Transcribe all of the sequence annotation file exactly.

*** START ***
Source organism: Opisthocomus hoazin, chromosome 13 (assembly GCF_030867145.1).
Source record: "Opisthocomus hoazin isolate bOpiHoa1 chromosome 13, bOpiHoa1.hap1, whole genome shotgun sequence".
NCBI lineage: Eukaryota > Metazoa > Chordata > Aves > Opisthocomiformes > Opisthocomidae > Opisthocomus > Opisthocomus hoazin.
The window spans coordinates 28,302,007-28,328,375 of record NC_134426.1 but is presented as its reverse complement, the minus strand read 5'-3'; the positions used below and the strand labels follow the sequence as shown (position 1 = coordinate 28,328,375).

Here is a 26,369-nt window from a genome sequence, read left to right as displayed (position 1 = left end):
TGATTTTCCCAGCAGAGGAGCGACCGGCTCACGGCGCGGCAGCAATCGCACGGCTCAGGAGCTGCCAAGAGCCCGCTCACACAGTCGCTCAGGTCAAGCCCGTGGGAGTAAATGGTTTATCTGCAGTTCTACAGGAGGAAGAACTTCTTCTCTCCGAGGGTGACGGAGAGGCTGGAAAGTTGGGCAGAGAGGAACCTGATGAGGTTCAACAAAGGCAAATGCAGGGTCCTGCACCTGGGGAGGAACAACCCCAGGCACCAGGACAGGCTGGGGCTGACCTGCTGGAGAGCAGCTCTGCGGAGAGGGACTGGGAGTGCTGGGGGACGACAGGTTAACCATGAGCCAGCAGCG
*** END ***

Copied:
Source organism: Opisthocomus hoazin, chromosome 13 (assembly GCF_030867145.1).
Source record: "Opisthocomus hoazin isolate bOpiHoa1 chromosome 13, bOpiHoa1.hap1, whole genome shotgun sequence".
NCBI lineage: Eukaryota > Metazoa > Chordata > Aves > Opisthocomiformes > Opisthocomidae > Opisthocomus > Opisthocomus hoazin.
The window spans coordinates 28,302,007-28,328,375 of record NC_134426.1 but is presented as its reverse complement, the minus strand read 5'-3'; the positions used below and the strand labels follow the sequence as shown (position 1 = coordinate 28,328,375).

Here is a 26,369-nt window from a genome sequence, read left to right as displayed (position 1 = left end):
TGATTTTCCCAGCAGAGGAGCGACCGGCTCACGGCGCGGCAGCAATCGCACGGCTCAGGAGCTGCCAAGAGCCCGCTCACACAGTCGCTCAGGTCAAGCCCGTGGGAGTAAATGGTTTATCTGCAGTTCTACAGGAGGAAGAACTTCTTCTCTCCGAGGGTGACGGAGAGGCTGGAAAGTTGGGCAGAGAGGAACCTGATGAGGTTCAACAAAGGCAAATGCAGGGTCCTGCACCTGGGGAGGAACAACCCCAGGCACCAGGACAGGCTGGGGCTGACCTGCTGGAGAGCAGCTCTGCGGAGAGGGACTGGGAGTGCTGGGGGACGACAGGTTAACCATGAGCCAGCAGCG